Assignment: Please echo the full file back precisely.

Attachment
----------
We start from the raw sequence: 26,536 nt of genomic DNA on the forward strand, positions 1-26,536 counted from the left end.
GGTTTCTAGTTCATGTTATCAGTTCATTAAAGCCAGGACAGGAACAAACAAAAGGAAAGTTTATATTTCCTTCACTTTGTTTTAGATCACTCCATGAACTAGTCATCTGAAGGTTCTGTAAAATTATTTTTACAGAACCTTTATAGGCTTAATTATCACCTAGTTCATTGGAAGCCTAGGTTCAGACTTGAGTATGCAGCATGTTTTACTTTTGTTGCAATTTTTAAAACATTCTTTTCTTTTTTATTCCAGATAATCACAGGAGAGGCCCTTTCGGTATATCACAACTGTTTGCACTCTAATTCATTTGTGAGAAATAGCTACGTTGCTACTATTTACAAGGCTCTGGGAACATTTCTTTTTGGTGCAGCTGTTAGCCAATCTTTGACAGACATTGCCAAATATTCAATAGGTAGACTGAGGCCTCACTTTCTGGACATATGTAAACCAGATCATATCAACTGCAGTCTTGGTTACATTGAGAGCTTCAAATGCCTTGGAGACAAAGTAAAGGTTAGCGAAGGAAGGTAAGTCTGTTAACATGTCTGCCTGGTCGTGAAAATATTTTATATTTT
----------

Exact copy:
We start from the raw sequence: 26,536 nt of genomic DNA on the forward strand, positions 1-26,536 counted from the left end.
GGTTTCTAGTTCATGTTATCAGTTCATTAAAGCCAGGACAGGAACAAACAAAAGGAAAGTTTATATTTCCTTCACTTTGTTTTAGATCACTCCATGAACTAGTCATCTGAAGGTTCTGTAAAATTATTTTTACAGAACCTTTATAGGCTTAATTATCACCTAGTTCATTGGAAGCCTAGGTTCAGACTTGAGTATGCAGCATGTTTTACTTTTGTTGCAATTTTTAAAACATTCTTTTCTTTTTTATTCCAGATAATCACAGGAGAGGCCCTTTCGGTATATCACAACTGTTTGCACTCTAATTCATTTGTGAGAAATAGCTACGTTGCTACTATTTACAAGGCTCTGGGAACATTTCTTTTTGGTGCAGCTGTTAGCCAATCTTTGACAGACATTGCCAAATATTCAATAGGTAGACTGAGGCCTCACTTTCTGGACATATGTAAACCAGATCATATCAACTGCAGTCTTGGTTACATTGAGAGCTTCAAATGCCTTGGAGACAAAGTAAAGGTTAGCGAAGGAAGGTAAGTCTGTTAACATGTCTGCCTGGTCGTGAAAATATTTTATATTTT